LPN Hospice Certification

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LPN Hospice Certification allows an LPN to provide end-of-life care to patients of all ages, although in 2011, the National Board for Certification of Hospice and Palliative Nurses will offer a specialization in pediatrics.

1 Academic Program

Eligibility for palliative and hospice LPN certification requires completion of a 12-month LPN program. The next step involves achieving a satisfactory passing score on the National Council for Licensure Examination—Practical Nurse prior to attaining at least two years of relevant work experience.

2 Certification

Hospice and palliative nurse certification is administered by the National Board for Certification of Hospice and Palliative Nurses. The purpose of the board is to provide a national recognition for nurses trained in hospice and palliative care.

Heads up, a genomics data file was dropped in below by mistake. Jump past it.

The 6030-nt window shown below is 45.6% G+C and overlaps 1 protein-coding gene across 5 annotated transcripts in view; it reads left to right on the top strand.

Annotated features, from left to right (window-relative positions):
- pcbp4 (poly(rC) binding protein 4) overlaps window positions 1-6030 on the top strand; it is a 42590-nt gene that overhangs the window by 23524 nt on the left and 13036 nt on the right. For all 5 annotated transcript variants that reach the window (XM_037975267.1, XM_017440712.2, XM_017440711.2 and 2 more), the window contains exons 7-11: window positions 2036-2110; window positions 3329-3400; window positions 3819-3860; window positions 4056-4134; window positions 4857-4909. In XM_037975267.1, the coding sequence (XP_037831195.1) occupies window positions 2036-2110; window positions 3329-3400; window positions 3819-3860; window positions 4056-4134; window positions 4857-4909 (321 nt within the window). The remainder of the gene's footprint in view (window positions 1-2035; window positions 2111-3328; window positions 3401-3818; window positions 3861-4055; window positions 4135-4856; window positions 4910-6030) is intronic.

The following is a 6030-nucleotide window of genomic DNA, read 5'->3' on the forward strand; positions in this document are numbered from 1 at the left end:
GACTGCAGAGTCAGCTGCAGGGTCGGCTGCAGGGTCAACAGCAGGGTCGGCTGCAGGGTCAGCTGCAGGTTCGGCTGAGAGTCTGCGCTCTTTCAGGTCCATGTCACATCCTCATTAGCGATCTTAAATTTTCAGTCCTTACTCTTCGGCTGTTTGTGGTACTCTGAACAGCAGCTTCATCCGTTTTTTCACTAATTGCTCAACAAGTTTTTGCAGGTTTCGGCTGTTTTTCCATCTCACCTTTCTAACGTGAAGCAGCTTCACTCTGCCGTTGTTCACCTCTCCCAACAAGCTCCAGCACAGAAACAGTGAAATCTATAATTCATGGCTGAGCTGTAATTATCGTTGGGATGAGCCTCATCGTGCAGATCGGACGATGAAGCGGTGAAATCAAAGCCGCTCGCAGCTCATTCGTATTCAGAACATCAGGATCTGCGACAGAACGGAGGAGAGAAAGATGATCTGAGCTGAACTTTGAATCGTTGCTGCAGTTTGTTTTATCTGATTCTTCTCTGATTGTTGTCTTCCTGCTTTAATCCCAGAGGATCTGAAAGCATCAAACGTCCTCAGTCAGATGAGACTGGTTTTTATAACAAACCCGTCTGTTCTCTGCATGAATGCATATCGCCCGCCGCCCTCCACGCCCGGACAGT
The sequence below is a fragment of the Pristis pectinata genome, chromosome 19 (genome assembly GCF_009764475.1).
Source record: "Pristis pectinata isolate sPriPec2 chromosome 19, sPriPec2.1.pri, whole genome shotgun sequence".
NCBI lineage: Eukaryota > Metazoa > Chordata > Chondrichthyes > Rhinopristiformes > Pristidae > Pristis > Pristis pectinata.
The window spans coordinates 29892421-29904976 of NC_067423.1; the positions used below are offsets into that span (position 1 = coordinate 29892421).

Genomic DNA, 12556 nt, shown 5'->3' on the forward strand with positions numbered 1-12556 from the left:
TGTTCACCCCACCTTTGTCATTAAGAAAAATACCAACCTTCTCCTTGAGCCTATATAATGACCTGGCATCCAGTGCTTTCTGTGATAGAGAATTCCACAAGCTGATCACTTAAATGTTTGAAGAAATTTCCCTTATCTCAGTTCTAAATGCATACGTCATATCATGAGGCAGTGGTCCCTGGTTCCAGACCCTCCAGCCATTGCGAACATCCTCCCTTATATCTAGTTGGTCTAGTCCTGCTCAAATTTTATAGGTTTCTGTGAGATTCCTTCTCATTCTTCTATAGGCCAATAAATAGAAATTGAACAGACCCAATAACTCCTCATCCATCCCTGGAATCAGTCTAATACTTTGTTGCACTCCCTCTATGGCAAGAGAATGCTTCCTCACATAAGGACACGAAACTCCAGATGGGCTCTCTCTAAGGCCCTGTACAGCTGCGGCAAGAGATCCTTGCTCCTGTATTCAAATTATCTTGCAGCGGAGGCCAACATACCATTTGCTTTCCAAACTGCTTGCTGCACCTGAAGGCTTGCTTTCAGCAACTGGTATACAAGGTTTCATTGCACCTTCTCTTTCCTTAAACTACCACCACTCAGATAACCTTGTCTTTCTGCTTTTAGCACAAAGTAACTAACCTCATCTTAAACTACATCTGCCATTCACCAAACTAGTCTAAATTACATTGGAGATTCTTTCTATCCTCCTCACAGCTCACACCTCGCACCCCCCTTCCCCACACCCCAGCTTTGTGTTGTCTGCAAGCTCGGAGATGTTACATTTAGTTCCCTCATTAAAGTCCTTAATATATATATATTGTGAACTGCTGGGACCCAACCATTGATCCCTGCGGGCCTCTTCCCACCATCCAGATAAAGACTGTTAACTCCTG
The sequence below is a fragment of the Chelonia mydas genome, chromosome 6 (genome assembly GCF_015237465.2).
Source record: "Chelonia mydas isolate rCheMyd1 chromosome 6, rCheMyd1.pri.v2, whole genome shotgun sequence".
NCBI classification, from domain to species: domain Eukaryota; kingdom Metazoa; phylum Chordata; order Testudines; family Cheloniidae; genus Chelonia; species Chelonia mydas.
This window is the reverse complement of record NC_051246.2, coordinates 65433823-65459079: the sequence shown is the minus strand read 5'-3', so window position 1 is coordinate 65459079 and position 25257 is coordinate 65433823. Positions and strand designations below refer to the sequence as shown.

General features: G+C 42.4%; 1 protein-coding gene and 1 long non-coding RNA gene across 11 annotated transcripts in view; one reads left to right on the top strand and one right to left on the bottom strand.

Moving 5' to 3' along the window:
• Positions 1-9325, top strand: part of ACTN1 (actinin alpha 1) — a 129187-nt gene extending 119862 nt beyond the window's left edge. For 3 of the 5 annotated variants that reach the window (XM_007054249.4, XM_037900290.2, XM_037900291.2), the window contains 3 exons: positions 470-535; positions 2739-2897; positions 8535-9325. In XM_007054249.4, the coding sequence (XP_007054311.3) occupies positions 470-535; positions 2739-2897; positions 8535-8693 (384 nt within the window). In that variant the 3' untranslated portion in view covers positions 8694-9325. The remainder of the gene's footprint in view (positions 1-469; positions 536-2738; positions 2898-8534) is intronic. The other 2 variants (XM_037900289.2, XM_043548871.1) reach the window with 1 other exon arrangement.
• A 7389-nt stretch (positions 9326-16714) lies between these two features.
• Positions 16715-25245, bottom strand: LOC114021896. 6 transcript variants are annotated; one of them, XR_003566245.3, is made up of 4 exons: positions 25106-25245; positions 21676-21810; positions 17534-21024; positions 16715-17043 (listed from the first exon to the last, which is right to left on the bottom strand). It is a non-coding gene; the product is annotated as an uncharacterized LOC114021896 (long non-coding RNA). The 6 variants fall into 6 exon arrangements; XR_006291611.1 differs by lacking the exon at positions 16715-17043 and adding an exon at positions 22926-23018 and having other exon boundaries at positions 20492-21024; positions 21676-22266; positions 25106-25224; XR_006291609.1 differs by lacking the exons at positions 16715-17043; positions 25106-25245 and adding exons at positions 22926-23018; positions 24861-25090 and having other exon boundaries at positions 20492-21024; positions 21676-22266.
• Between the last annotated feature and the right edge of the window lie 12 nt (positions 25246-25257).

3 Scope of Practice

Certification ensures that candidates are trained in the areas of patient practice regarding the emotional, psychological and physical needs for those patients dealing with terminal illness.

4 Examination and Fees

The 150 multiple-choice examination covers eight areas of hospice and palliative care. As of July 2010, the fees for registration are $205 for Hospice and Palliative Nurse Association members and $280 for nonmembers.

5 Examination Dates

Specific dates will vary according to the year, although they generally fall around the same time each year. There are four testing windows per year; for 2010, the testing windows are the months of March, June, September and December. Applications are due two weeks prior to the 1st of each testing month date.

Kate Barber has been working as a freelance writer for over five years and currently lives in Santa Barbara, California. She worked as a writer for "Humanus," a journal on human rights, and is a graduate of New York University with a Master of Arts degree in economics.